|From engagement ring with only lab-created diamonds|
Lab-created diamonds have been used for decades for industrial purposes, and a few companies have been working on gem-quality lab-created diamonds for several years. Only in the last few years, however, did it become easier to purchase such diamonds, and only very slowly so far has it become easier to find lab-created diamonds above 1 carat. Finding and purchasing lab-created diamonds is still much harder than buying natural diamonds. Thus, I thought it would be good to share the results of the reading and research I did for the benefit of others who may be interested. (Note that I don't plan to post to this blog regularly---Blogger was just a convenient place to host this page.)
This page includes a couple photos of our ring, plus a video of it sparkling in sunlight. For more pictures, including higher-resolution versions of the ones here, see the separate page with several captioned photos.
Our Ring: Basics
As you can see from the pictures, our ring consists of a big yellow/orange diamond surrounded by a pair of smaller white diamonds in turn surrounded by a slightly smaller pair of blue diamonds. Without going into specific weights, the big stone is between 1 and 2 carats, and each of the 4 smaller stones is under 1/2 carat but more than 1/5 ct.
- The big diamond is a fancy vivid orange yellow emerald-cut from Adia Diamonds, a joint venture between Pearlman's jewelers, in Michigan, and a Canadian company, AOTC. Adia appears to have changed its name to D.NEA Diamonds, but is still associated with AOTC. One used to be able to find Adia loose stones on Pearlman's website as well as the Adia website, but this may not be true for D.NEA.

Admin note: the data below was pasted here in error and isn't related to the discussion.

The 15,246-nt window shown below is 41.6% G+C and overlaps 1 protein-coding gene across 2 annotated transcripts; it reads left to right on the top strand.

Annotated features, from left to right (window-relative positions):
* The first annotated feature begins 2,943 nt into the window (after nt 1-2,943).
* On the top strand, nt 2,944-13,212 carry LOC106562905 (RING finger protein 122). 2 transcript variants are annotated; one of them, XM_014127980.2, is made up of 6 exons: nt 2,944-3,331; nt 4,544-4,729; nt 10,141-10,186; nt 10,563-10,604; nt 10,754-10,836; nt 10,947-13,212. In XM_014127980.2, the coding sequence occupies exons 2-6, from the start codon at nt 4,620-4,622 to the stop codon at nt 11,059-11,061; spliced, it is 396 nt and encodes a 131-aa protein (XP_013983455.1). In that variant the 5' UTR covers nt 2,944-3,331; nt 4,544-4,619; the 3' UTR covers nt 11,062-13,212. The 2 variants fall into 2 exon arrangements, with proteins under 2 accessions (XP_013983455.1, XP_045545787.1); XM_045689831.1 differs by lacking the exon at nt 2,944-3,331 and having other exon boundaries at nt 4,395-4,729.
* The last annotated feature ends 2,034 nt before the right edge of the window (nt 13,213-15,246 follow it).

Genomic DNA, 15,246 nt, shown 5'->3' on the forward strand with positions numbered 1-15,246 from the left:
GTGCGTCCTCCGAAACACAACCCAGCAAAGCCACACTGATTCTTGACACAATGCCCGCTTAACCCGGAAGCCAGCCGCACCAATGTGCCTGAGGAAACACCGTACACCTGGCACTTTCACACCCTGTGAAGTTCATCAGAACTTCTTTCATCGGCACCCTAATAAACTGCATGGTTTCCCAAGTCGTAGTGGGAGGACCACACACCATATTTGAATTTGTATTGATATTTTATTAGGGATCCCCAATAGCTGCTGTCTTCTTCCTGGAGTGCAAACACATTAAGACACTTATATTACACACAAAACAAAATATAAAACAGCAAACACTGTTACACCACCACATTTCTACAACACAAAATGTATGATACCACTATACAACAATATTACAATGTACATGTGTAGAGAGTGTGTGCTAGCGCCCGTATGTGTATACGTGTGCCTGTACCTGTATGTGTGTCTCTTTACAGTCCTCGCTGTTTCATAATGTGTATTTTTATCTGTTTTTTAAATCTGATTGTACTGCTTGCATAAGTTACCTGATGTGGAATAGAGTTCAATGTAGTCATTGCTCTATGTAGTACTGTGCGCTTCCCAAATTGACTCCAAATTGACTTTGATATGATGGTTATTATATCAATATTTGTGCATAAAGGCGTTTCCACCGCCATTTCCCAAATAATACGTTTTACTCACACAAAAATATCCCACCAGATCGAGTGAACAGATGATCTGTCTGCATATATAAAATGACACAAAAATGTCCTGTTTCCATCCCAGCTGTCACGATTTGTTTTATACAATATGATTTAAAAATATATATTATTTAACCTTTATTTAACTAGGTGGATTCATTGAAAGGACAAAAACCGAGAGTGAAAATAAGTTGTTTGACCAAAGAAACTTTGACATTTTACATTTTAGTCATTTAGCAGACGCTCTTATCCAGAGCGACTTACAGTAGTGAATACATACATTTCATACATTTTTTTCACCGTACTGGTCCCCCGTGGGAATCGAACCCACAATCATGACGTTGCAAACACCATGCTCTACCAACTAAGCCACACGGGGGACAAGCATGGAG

- The two white stones come from Apollo Diamond, in the Boston area.
- The blues are from Chatham Created Gems and Diamonds, a San-Francisco based company.
- The ring itself is platinum, and the design and production were done by a local jeweler.
The yellow/orange and blue stones were produced by the more established and common synthetic diamond process known as High Pressure High Temperature (HPHT). The white stones were produced by a newer process known as Chemical Vapor Deposition (CVD). Apollo was the only manufacturer producing gem-quality diamonds using CVD at the time.
HPHT makes it relatively easy to produce colored diamonds, but harder to produce white/clear stones. CVD allows the production of white diamonds more easily than HPHT. Thus, Apollo concentrates on white stones and most of the other manufacturers have concentrated on colored diamonds, though Adia says it has made and sold, and will make more, white stones. Most of the jewelry that I saw with colored synthetic diamonds contained either just colored stones or a mix of colored synthetic diamonds and white